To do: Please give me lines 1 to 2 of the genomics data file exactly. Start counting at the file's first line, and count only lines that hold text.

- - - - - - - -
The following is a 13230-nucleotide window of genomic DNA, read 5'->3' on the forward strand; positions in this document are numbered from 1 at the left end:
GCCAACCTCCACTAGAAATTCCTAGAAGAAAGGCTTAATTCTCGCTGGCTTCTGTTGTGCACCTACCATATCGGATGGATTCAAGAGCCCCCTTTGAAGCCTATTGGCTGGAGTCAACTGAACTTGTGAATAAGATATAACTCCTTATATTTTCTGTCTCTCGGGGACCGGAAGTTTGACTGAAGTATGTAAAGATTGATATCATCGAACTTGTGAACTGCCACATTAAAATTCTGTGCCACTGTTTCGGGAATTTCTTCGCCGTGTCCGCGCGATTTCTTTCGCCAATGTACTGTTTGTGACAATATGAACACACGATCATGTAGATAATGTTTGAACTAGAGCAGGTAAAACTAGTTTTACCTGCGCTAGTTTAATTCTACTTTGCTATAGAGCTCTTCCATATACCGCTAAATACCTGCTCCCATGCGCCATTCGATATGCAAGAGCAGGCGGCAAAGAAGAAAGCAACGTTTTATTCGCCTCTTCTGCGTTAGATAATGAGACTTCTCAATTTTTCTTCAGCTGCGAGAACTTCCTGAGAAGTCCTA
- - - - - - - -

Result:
The following is a 13230-nucleotide window of genomic DNA, read 5'->3' on the forward strand; positions in this document are numbered from 1 at the left end:
GCCAACCTCCACTAGAAATTCCTAGAAGAAAGGCTTAATTCTCGCTGGCTTCTGTTGTGCACCTACCATATCGGATGGATTCAAGAGCCCCCTTTGAAGCCTATTGGCTGGAGTCAACTGAACTTGTGAATAAGATATAACTCCTTATATTTTCTGTCTCTCGGGGACCGGAAGTTTGACTGAAGTATGTAAAGATTGATATCATCGAACTTGTGAACTGCCACATTAAAATTCTGTGCCACTGTTTCGGGAATTTCTTCGCCGTGTCCGCGCGATTTCTTTCGCCAATGTACTGTTTGTGACAATATGAACACACGATCATGTAGATAATGTTTGAACTAGAGCAGGTAAAACTAGTTTTACCTGCGCTAGTTTAATTCTACTTTGCTATAGAGCTCTTCCATATACCGCTAAATACCTGCTCCCATGCGCCATTCGATATGCAAGAGCAGGCGGCAAAGAAGAAAGCAACGTTTTATTCGCCTCTTCTGCGTTAGATAATGAGACTTCTCAATTTTTCTTCAGCTGCGAGAACTTCCTGAGAAGTCCTA